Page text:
Friday, July 24, 2009
Final Performance: Saturday 7/25 @ 3:15.
Now, I’ll start this out by saying that one of my best friends was in this show, so I am clearly biased. That’s why I didn’t review it for DCTS. But if you want to read an unbiased report, check out the glowing reviews on DCTS or at Fringe and Purge.
This show is what Fringe is all about. It is short and poignant. It is conceptual and realistic. It is urban, and exciting, and powerful. It tells us something we did not know, and moves us at every turn. And then, once it’s sufficiently made its point, it lets it rest, so as to not beat it to death.
The Girls Inside is the story of four young women who are incarcerated at the Thomas J.S. Waxter Children’s Center in Laurel, MD. It is thoughtfully written by Leayne C. Freeman. It avoids cliché in a genre where that might be particularly hard, and gives us some real insight into the lives of these girls. The stars, Adena Good, Jo Higbee, Anyanna Hardy, and Zurin Villanueva are all wonderful. The float easily from longingly recollecting their childhoods to heart-wrenchingly discussing their current circumstances. Villanueva, the star of Arena Stage’s Crowns last spring, is particularly wonderful. Her beautiful singing voice is backed up by some powerful acting chops.
I won’t dwell. I will, however, say that this play is engaging from start to finish, and that if you are looking to have a real Fringe experience, this is how I’d do it.
Monday, July 20, 2009
Sunday, July 19, 2009
Thursday, July 16, 2009
They're not glowing, but he seems to be enjoying himself. I hope he gets to see something truly amazing before the festival is over (I hope you do too). I heard really good things about Titus X, if that helps.
Wednesday, July 15, 2009
Address: 607 New York Ave, NW
Metro: Mt. Vernon Sq (green/yellow) or Gallery Place/Chinatown (red/green)
Through: July 26
Rating: 5/5 “Starving Artists”
I wanted to let you now about some yummy, cheap eats that support a great cause. Those smart folks of the Fringe Festival staff have set up a bar and restaurant at 607 New York Ave., NW which they call the Baldacchino Gypsy Tent Bar (named after the Italian restaurant that used to live on that site).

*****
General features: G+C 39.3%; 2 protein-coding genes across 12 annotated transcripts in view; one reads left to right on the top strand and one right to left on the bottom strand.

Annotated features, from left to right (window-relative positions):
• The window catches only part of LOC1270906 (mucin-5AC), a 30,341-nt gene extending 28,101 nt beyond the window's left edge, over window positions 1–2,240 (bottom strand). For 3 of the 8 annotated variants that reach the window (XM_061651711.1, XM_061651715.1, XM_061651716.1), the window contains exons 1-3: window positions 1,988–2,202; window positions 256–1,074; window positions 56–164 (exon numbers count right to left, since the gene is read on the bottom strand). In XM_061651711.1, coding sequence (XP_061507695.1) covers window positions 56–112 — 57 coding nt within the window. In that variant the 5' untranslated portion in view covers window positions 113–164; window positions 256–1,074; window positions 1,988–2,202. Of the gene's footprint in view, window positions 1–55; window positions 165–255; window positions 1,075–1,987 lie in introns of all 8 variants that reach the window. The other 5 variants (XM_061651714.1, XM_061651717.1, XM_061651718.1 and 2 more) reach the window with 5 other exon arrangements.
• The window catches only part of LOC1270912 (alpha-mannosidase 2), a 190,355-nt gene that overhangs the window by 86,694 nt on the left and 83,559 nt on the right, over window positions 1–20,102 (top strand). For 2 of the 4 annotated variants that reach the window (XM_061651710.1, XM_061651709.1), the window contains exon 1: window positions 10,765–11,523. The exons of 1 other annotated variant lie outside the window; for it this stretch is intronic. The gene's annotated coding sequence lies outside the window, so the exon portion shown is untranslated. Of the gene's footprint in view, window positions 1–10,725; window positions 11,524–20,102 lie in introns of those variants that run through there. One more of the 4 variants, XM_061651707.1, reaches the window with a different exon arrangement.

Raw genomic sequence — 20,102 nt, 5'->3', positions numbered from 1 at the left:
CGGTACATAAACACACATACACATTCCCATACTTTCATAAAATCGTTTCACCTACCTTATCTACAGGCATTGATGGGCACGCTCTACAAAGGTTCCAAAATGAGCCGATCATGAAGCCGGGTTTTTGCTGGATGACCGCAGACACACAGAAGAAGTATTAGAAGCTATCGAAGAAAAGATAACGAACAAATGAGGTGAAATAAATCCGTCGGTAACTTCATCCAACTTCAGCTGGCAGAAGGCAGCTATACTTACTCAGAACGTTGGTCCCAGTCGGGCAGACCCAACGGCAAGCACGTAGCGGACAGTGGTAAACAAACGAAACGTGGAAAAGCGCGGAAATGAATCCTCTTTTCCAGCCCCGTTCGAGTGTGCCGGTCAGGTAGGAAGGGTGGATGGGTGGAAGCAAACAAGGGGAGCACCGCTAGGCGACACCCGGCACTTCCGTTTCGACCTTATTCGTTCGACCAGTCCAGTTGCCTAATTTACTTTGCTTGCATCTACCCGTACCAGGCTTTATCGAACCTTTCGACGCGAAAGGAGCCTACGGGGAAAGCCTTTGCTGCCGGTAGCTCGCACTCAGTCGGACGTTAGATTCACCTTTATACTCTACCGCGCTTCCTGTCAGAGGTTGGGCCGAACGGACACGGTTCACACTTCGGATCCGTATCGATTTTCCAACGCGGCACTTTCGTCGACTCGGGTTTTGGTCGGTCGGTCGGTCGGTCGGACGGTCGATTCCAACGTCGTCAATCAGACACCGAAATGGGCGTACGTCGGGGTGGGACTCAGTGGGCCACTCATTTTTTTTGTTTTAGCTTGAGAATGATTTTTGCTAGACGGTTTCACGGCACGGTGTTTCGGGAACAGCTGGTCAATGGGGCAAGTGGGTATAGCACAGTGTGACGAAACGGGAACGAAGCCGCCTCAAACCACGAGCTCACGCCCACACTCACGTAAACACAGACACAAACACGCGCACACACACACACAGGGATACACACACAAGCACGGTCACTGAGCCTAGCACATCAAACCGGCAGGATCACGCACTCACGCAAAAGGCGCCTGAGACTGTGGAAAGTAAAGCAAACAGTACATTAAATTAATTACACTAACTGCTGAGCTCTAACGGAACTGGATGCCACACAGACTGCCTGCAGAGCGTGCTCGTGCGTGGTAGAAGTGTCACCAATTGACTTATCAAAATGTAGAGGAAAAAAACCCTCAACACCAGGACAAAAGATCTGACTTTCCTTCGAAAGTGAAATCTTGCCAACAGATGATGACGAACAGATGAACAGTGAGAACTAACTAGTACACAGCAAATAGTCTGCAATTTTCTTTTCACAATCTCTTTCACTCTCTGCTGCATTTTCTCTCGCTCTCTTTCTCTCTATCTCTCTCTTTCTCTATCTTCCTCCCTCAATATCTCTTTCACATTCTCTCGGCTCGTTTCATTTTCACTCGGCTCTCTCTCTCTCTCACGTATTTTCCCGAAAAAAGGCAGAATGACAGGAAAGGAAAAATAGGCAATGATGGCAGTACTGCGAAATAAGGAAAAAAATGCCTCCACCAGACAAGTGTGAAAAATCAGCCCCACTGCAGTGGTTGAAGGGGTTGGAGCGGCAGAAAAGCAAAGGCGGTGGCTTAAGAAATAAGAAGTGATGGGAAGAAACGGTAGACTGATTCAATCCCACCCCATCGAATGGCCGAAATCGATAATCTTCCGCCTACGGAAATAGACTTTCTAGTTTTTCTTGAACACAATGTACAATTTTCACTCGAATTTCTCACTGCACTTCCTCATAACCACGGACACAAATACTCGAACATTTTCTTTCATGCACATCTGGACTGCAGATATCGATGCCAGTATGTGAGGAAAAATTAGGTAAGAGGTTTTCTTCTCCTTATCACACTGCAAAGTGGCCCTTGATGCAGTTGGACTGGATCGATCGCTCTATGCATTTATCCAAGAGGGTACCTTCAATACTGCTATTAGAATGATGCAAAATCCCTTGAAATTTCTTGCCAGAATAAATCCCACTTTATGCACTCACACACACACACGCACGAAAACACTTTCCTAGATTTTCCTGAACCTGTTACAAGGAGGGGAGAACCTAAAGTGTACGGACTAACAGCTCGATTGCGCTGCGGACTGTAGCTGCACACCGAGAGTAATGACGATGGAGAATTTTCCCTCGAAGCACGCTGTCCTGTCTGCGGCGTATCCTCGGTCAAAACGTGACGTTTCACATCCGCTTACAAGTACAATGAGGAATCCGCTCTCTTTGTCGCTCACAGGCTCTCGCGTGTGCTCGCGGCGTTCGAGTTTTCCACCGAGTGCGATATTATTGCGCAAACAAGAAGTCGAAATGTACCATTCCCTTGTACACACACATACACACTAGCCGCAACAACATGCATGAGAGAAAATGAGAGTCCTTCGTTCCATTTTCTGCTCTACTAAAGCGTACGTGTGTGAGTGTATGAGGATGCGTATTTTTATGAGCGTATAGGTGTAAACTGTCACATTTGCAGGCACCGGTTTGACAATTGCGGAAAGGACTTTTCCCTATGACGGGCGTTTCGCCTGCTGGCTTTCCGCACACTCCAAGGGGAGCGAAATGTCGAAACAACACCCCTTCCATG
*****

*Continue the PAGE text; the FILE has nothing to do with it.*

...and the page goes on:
We've eaten there twice and the food is remarkably good. I recommend the Ginger-Teriyaki Turkey Burgers, which is 6 bucks. You can't beat that. They also have a fantastic selection of local and regional beers that are equally reasonably priced. Oh, and they have happy hour specials Wed-Fri from 5-6:30. And, the best part is that the proceeds go to sport Fringe and Fringe Artists. Now how can you say no to that?
So, if you're between fringe shows (as I will be a lot in the next few days), or if you live in the neighborhood (Lady AWesome and I just moved 5 blocks from here), or if you are just looking for a fun, bohemian place to hang in the Mt. Vernon and Gallery Place area, then you have to check out Baldacchino's Gypsy Tent Bar. And if you liked it (or even if you didn't) be sure to tell us about it in comments.
I'm off to 2 plays tomorrow and then 4 this weekend, so I'm hoping to see something I can actually recommend to you all.
Yay for inter-blog love!
Friday, July 3, 2009
Location: 55 M Street, SE
Metro Stops: Navy Yard-Green line.
Genre: All the art… ever.
Rating: 5/5 Starving Artists